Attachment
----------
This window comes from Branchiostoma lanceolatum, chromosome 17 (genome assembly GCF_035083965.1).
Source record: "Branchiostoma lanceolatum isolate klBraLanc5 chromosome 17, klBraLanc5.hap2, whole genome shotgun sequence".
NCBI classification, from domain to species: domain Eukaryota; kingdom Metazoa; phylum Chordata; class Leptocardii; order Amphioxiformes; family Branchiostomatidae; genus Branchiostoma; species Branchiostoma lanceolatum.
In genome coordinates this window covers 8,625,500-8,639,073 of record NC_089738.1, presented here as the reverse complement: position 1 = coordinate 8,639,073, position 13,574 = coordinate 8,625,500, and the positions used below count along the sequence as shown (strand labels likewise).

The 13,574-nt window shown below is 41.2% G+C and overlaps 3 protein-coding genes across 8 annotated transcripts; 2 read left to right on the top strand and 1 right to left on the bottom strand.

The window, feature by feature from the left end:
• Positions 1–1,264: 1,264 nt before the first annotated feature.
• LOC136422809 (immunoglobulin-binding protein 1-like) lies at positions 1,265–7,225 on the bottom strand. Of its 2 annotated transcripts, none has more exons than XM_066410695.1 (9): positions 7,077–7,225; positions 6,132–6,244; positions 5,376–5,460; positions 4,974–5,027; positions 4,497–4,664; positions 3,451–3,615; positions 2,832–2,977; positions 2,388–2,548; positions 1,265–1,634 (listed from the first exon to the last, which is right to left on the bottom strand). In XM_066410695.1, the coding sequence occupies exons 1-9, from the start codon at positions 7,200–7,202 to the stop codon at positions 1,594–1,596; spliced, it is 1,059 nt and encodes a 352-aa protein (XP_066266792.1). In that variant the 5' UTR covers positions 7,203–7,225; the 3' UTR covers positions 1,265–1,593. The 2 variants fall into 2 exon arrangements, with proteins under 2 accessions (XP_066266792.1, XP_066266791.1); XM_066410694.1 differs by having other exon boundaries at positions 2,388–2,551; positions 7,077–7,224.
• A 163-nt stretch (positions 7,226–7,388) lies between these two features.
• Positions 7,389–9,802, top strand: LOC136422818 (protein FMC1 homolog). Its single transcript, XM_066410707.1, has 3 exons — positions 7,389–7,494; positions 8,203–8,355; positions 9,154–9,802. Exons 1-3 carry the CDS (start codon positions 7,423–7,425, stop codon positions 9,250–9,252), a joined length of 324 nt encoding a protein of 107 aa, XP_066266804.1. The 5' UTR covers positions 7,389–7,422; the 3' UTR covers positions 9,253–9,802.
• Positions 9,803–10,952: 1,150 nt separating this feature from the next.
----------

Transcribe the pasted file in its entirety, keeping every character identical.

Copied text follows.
This window comes from Branchiostoma lanceolatum, chromosome 17 (genome assembly GCF_035083965.1).
Source record: "Branchiostoma lanceolatum isolate klBraLanc5 chromosome 17, klBraLanc5.hap2, whole genome shotgun sequence".
NCBI classification, from domain to species: domain Eukaryota; kingdom Metazoa; phylum Chordata; class Leptocardii; order Amphioxiformes; family Branchiostomatidae; genus Branchiostoma; species Branchiostoma lanceolatum.
In genome coordinates this window covers 8,625,500-8,639,073 of record NC_089738.1, presented here as the reverse complement: position 1 = coordinate 8,639,073, position 13,574 = coordinate 8,625,500, and the positions used below count along the sequence as shown (strand labels likewise).

The 13,574-nt window shown below is 41.2% G+C and overlaps 3 protein-coding genes across 8 annotated transcripts; 2 read left to right on the top strand and 1 right to left on the bottom strand.

The window, feature by feature from the left end:
• Positions 1–1,264: 1,264 nt before the first annotated feature.
• LOC136422809 (immunoglobulin-binding protein 1-like) lies at positions 1,265–7,225 on the bottom strand. Of its 2 annotated transcripts, none has more exons than XM_066410695.1 (9): positions 7,077–7,225; positions 6,132–6,244; positions 5,376–5,460; positions 4,974–5,027; positions 4,497–4,664; positions 3,451–3,615; positions 2,832–2,977; positions 2,388–2,548; positions 1,265–1,634 (listed from the first exon to the last, which is right to left on the bottom strand). In XM_066410695.1, the coding sequence occupies exons 1-9, from the start codon at positions 7,200–7,202 to the stop codon at positions 1,594–1,596; spliced, it is 1,059 nt and encodes a 352-aa protein (XP_066266792.1). In that variant the 5' UTR covers positions 7,203–7,225; the 3' UTR covers positions 1,265–1,593. The 2 variants fall into 2 exon arrangements, with proteins under 2 accessions (XP_066266792.1, XP_066266791.1); XM_066410694.1 differs by having other exon boundaries at positions 2,388–2,551; positions 7,077–7,224.
• A 163-nt stretch (positions 7,226–7,388) lies between these two features.
• Positions 7,389–9,802, top strand: LOC136422818 (protein FMC1 homolog). Its single transcript, XM_066410707.1, has 3 exons — positions 7,389–7,494; positions 8,203–8,355; positions 9,154–9,802. Exons 1-3 carry the CDS (start codon positions 7,423–7,425, stop codon positions 9,250–9,252), a joined length of 324 nt encoding a protein of 107 aa, XP_066266804.1. The 5' UTR covers positions 7,389–7,422; the 3' UTR covers positions 9,253–9,802.
• Positions 9,803–10,952: 1,150 nt separating this feature from the next.